Counties would get nearly $115 million in state money to replace aging voting machines in time for the 2019 election under a bill expected to pass the legislature this spring. Total funding largely matches the estimate of what it would cost to replace all voting machines in Ohio with the lowest cost paper-ballot machines known as optical scan. However, the bill by Sen. Frank LaRose, R-Hudson, allows counties to choose their own machines, whether they involve paper, more-expensive touch-screen machines known as DREs, or hybrid models. Franklin County could receive up to $13 million from the bill. The county Board of Elections plans to pick new voting machines by August, said spokesman Aaron Sellers. The board has estimated that new machines would cost $16 million to $30 million, depending on the type chosen. Franklin County has 4,735 voting machines now, and the board estimates it would purchase close to 5,000 if it goes with a similar system, Sellers said.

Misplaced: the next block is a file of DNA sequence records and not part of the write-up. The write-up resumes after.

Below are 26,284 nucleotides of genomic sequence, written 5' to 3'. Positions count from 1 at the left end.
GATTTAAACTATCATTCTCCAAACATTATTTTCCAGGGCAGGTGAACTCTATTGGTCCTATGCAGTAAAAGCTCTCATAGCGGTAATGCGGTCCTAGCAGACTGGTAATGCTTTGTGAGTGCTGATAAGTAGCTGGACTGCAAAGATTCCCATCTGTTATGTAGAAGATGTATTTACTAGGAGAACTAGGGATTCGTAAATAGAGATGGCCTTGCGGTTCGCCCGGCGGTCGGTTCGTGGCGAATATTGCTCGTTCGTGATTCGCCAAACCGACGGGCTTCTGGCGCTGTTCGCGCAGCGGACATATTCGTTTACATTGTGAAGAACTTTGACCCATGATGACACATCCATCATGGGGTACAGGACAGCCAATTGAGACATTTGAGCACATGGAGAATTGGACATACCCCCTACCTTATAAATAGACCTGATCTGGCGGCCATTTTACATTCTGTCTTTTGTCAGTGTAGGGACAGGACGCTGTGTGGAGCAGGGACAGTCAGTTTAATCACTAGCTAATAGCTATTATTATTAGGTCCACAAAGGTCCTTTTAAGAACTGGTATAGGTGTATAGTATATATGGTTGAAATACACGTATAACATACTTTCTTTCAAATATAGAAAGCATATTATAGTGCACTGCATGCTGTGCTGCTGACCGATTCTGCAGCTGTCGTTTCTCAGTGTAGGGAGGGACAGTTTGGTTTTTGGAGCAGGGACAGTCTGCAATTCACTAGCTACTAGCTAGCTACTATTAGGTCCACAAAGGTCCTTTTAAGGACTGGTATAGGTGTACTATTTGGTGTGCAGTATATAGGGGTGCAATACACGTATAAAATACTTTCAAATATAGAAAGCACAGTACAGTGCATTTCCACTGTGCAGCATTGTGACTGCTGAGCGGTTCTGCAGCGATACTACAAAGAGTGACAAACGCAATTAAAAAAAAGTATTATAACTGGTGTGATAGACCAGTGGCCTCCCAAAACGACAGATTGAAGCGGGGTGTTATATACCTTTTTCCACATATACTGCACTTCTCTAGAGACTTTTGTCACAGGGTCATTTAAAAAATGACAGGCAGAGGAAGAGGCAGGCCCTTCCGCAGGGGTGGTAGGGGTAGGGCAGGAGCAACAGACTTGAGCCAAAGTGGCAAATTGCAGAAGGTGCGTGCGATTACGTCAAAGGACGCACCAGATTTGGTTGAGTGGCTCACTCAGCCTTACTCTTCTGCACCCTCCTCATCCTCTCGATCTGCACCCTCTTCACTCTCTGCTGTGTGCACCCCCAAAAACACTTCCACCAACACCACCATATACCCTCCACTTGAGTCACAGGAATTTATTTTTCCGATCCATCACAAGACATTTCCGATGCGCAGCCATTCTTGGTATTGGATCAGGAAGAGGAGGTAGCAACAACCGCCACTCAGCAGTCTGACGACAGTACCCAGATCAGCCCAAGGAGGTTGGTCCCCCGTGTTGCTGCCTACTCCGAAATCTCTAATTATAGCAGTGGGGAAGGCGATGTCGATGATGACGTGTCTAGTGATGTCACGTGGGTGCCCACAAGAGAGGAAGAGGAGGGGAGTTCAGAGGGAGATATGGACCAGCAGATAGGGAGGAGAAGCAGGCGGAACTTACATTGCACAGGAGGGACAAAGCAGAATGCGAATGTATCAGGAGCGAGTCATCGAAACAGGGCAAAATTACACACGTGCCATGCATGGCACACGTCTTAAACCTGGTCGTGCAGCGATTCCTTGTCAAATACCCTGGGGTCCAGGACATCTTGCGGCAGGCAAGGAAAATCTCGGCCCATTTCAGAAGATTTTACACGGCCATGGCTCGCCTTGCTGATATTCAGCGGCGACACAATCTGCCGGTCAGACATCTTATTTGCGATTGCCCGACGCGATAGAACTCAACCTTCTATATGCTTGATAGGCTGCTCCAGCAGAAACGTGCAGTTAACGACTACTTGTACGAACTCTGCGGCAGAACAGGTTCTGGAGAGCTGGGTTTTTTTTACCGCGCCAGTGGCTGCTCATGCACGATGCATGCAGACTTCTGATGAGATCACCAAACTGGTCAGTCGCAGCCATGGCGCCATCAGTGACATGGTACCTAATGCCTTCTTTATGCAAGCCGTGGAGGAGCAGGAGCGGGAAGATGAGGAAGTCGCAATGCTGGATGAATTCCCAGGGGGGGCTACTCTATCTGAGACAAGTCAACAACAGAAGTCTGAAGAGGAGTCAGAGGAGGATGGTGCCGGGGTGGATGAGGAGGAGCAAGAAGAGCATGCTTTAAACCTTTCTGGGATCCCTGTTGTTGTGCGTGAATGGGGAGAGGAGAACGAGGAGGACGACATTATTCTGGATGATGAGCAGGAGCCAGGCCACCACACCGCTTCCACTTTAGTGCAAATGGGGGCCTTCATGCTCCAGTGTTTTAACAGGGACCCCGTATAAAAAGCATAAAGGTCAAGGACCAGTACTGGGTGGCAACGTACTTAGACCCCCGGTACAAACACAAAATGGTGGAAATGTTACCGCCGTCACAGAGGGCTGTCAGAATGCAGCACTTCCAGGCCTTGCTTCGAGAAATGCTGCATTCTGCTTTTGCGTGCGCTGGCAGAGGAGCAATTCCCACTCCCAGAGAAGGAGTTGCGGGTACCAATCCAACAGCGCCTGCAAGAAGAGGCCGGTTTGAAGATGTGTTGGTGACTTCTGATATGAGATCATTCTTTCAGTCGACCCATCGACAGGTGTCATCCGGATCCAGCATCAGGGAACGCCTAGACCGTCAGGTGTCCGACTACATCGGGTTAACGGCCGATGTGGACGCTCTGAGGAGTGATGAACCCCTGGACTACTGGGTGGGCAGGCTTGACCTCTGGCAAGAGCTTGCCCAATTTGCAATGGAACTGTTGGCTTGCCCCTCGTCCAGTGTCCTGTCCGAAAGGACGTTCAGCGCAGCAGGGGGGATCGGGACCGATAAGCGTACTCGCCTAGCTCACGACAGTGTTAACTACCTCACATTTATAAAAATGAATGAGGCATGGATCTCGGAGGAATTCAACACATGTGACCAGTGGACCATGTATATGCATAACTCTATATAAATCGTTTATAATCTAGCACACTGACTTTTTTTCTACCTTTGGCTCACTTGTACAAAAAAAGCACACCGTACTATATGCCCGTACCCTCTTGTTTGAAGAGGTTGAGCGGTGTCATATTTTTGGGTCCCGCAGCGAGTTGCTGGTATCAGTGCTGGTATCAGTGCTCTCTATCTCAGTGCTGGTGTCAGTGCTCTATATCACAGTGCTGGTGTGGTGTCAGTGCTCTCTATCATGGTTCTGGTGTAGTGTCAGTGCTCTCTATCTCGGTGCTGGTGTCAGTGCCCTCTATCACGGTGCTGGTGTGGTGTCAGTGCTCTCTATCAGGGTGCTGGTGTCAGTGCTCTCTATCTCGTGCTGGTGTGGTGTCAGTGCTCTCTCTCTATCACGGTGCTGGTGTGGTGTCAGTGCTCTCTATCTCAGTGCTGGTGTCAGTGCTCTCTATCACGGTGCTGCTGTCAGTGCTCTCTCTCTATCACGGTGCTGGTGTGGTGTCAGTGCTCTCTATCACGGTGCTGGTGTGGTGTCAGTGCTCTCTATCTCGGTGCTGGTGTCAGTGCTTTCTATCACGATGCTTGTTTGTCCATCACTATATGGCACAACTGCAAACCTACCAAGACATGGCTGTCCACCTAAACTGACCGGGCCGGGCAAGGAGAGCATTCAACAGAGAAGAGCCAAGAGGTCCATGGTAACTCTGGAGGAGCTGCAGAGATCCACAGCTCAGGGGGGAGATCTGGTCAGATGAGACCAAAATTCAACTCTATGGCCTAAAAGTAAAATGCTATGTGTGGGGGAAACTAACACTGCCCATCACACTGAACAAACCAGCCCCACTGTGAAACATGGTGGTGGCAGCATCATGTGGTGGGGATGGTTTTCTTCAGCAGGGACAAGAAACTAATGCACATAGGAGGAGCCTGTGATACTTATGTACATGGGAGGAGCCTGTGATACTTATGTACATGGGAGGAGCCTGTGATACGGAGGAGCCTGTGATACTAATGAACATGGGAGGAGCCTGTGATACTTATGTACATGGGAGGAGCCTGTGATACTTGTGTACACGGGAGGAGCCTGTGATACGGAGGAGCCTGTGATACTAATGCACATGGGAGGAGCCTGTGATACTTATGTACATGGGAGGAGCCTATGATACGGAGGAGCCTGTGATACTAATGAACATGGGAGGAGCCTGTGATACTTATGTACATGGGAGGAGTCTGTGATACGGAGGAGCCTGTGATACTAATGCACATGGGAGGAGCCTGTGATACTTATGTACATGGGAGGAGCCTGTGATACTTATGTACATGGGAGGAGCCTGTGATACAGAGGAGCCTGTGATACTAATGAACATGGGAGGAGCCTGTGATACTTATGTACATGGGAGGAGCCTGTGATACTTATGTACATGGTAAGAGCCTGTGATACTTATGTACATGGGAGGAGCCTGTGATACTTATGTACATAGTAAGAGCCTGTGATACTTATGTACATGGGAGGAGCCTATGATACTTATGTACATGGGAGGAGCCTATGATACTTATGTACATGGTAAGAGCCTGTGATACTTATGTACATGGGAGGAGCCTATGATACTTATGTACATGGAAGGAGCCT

Counties would get an initial lump-sum payment of between $205,000 and $406,000 to help with start-up costs. Remaining funds would be distributed to each county on a per-voter basis.
“We cannot allow Ohio’s future elections to be compromised due to failing voting machines,” said LaRose, who is running for secretary of state. “This issue needs to be addressed now before major technical issues disrupt the integrity of our elections.”
The goal is to to get new machines running in time for the smaller-turnout 2019 elections. State and local officials say they don’t want counties trying out new machines for the first time in the heavy 2020 presidential election.